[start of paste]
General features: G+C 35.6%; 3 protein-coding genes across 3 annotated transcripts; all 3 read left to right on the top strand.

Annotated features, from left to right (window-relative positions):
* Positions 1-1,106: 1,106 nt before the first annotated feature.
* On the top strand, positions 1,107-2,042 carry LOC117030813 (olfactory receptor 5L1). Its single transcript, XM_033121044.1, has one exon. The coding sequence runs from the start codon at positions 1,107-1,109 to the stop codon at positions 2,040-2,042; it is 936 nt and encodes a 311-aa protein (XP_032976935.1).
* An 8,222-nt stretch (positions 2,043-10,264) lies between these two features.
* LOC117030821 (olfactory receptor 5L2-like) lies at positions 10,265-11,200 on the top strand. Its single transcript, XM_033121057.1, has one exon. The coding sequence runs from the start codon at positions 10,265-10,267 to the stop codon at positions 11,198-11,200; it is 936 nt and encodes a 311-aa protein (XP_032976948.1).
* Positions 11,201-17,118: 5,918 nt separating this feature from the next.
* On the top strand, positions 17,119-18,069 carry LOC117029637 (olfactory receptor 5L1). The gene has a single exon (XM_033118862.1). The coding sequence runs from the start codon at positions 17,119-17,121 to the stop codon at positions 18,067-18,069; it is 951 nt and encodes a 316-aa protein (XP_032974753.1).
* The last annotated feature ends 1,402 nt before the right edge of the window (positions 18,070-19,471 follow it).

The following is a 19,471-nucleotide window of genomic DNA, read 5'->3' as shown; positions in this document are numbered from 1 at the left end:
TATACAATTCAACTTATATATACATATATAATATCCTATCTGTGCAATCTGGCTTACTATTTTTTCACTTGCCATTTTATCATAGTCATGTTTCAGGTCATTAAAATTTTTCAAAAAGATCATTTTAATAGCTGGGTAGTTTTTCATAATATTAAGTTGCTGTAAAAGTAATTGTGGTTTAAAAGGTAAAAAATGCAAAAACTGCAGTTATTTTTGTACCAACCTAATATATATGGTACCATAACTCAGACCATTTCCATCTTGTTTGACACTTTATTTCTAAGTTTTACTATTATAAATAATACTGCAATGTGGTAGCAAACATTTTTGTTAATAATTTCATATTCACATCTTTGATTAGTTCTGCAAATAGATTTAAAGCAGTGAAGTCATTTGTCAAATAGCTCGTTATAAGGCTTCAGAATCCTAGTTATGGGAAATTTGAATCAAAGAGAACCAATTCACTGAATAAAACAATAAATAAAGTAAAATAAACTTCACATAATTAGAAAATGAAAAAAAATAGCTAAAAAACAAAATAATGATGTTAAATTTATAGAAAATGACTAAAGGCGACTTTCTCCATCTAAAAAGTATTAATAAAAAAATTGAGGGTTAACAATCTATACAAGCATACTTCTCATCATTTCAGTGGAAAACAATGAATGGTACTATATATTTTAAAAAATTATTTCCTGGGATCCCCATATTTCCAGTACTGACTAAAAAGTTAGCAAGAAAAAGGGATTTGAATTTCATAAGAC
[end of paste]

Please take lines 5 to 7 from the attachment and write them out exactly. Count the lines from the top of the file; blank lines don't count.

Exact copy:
* An 8,222-nt stretch (positions 2,043-10,264) lies between these two features.
* LOC117030821 (olfactory receptor 5L2-like) lies at positions 10,265-11,200 on the top strand. Its single transcript, XM_033121057.1, has one exon. The coding sequence runs from the start codon at positions 10,265-10,267 to the stop codon at positions 11,198-11,200; it is 936 nt and encodes a 311-aa protein (XP_032976948.1).
* Positions 11,201-17,118: 5,918 nt separating this feature from the next.